Johnson’s argument – the same argument anyone conversant with the political facts would concluded is correct – would be this: the GE2017 (which Johnson warned against calling though Oborne championed) changed the political arithmetic of Brexit completely. Had May won, with her manifesto commitments “no deal is better than a bad deal” and “as frictionless a border as possible” the EU negotiators would have faced two choices. Find a North-South border solution that preserved the sovereign integrity of the UK (in full compliance with the GFA principles of national sovereignty and political consent purposely designed as they hold among honourable politicians under either sovereign claim) or trigger No Deal with a hard border on the RoI side and 12bn in tariffs for EU business. I think we can agree that faced with those options the EU would have agreed to “unique NI arrangements that respect NI unique history” and the NI question would been solved without the slightest drama, with, perhaps, a peace annex to the subsequent FTA, and everyone agreeing on how welcomingly mature NI politics had become.

Instead, as we all searingly know, May didn’t get majority, and with a hung Parliament, the EU and Remain attacked. Solutions that would have been regarded as signs of a maturing Irish polity under a May majority, were dismissed by EU negotiators and derided as “rainbow farting unicorns” by the idiot pit of Remain Twitter. But that wasn’t enough, of course, for the EU and Remain needed to go further. With the default No Deal, No Deal had to be nuclearized, and a terrorist violence had to be leveraged with and explicit link to “a return to the bad old days if we go down that road.”

The original Johnson-Cummings plan was to call an election in October 2019, timed so Johnson, had he won, could arrive at that weekends meeting of EU with a mandate for No Deal and a willingness to renegotiate the NI aspect of any deal. The cliffedge would then have been the EU’s to walk over. Had they done so, the arguments as to how we’d arrived at that ‘cliffedge’, hinging on the 2017 result, would have been brought into public view and despicable opportunism that lay at the heart of the EU’s negotiating strategy would have come out in logical argument. Would the EU and Dublin have ever taken position into public debate? With, Will the leveraging of terrorist violence be seen as acceptable in a hung Parliament in a United Ireland? being but one of many devastating questions it would have thrown up? (continues)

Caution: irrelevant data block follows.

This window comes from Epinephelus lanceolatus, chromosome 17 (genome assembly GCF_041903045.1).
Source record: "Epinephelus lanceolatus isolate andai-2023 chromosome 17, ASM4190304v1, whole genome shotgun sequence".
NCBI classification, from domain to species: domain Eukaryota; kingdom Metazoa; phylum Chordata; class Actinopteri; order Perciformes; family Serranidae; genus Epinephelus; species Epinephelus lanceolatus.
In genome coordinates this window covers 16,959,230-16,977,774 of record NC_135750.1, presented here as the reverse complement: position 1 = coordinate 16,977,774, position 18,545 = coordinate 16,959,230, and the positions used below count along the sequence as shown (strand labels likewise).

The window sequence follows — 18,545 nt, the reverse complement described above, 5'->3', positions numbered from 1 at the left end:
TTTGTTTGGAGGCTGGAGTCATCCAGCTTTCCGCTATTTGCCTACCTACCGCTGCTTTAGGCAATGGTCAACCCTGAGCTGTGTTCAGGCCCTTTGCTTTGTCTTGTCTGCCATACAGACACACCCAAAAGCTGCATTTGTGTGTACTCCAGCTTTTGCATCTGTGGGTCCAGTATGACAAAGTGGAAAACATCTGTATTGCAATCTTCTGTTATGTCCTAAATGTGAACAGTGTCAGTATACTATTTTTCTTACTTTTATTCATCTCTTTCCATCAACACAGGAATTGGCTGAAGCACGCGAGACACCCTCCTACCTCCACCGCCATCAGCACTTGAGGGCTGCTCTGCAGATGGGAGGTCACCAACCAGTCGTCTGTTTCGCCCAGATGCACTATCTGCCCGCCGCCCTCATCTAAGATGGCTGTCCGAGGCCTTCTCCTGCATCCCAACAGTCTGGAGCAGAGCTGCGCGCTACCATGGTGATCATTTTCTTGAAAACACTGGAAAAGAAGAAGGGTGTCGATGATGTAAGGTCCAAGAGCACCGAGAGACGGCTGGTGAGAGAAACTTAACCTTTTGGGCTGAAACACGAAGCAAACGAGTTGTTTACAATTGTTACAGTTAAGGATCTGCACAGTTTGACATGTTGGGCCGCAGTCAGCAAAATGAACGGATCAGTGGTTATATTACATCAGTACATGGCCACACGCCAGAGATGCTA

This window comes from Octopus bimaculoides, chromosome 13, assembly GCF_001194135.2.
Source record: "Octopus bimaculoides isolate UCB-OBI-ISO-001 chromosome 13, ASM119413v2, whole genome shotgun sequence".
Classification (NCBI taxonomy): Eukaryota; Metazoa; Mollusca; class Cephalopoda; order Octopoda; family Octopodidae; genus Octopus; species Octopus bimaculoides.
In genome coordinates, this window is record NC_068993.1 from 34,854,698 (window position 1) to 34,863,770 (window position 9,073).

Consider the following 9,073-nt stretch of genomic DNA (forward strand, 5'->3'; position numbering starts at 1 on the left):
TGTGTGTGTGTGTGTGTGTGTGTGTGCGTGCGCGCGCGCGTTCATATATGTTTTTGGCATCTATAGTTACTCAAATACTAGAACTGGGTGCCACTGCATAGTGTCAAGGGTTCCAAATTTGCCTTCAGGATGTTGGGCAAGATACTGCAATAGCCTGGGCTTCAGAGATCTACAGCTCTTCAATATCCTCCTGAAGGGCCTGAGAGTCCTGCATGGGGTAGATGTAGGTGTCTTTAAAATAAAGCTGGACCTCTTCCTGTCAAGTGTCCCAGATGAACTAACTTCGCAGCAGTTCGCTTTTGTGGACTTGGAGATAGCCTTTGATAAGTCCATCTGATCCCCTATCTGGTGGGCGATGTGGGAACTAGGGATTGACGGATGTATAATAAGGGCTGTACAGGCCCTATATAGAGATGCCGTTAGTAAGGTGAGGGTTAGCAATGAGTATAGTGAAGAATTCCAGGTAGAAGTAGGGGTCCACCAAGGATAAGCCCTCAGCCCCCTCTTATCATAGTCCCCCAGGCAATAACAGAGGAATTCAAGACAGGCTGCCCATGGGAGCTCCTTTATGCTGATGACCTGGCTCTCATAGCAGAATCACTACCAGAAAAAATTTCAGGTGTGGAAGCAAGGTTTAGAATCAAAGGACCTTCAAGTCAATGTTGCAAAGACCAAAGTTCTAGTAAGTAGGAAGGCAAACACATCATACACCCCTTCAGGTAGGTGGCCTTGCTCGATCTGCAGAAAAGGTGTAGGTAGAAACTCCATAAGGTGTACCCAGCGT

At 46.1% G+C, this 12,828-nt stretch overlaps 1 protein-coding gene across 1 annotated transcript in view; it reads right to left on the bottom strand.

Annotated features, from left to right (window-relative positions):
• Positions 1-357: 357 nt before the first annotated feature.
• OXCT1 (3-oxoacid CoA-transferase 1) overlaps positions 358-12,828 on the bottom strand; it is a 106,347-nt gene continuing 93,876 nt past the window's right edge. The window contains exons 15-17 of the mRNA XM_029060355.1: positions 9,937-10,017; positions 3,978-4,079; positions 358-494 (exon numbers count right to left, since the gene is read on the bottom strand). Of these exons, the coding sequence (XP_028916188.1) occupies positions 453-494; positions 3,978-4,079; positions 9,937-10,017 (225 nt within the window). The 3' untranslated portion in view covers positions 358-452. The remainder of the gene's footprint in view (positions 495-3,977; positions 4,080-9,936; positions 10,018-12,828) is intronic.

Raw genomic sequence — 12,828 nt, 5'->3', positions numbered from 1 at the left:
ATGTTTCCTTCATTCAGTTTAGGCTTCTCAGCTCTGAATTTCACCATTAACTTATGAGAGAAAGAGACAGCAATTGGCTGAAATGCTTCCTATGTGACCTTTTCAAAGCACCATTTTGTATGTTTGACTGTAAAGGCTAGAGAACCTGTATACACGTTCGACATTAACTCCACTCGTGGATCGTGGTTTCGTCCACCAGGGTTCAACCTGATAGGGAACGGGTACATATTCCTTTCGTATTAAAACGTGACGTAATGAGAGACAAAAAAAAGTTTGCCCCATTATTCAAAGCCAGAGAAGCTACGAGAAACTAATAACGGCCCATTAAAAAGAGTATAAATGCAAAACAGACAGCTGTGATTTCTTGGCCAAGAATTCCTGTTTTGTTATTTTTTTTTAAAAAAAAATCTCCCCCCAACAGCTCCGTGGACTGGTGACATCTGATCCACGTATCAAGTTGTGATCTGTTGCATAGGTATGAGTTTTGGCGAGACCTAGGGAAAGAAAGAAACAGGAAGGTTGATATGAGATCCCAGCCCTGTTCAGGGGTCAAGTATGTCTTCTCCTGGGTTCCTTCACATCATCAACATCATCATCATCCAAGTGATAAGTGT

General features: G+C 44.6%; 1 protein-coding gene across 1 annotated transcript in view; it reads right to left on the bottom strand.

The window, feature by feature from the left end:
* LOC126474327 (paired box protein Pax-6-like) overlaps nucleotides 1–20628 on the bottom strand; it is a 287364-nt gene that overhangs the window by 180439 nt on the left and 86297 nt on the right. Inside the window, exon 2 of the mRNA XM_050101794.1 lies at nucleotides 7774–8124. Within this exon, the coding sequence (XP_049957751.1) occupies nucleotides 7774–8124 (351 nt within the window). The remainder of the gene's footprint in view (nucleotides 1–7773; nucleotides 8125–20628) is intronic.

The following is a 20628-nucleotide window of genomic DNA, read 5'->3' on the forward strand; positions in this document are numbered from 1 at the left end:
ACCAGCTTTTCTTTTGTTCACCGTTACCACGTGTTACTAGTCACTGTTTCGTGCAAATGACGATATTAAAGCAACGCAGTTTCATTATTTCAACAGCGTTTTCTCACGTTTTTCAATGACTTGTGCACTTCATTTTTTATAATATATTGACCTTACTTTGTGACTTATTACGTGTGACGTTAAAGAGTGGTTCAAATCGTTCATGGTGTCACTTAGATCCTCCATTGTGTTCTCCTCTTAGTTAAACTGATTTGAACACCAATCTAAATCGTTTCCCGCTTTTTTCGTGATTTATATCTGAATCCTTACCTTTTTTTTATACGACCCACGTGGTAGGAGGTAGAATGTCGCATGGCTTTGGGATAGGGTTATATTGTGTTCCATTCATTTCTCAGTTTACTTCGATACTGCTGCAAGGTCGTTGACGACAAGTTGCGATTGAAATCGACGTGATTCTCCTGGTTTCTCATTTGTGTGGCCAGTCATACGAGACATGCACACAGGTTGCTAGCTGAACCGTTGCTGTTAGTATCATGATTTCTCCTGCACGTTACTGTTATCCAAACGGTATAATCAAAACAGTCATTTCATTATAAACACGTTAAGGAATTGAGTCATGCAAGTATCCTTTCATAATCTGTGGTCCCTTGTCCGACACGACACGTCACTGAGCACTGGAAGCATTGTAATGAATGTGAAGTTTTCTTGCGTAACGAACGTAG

3 weeks ago @ http://www.conservativ... - Andrew Gimson's PMQs s... · 0 replies · +1 points

+1

Certainly the followers are deluded. I don't think Tricky Nicky cares about anything but lust for power and obsession with her gender identity and is entirely cynical about means to those ends.

If the penny has dropped with Johnson that jobs jobs jobs, real ones, in Scotland, are the key to defeating separatism, then thank goodness.

3 weeks ago @ http://www.conservativ... - Meghan Gallacher: Scot... · 1 reply · +1 points

+1 jock.

Pertwee, it's the mark of the propagandist to claim to be unstoppable. A democrat would set out cogent reasons to urge and to expect a given outcome and invite agreement and support. I remember a few days before the 2014 referendum rounding a corner in Edinburgh and seeing in huge day-glo colours on a hoarding the written message "SOMETHING AMAZING IS HAPPENING". - the real message being We're going to win, if you're smart you'll be on the right side. Actually a lot of people don't like that. And you didn't win, did you?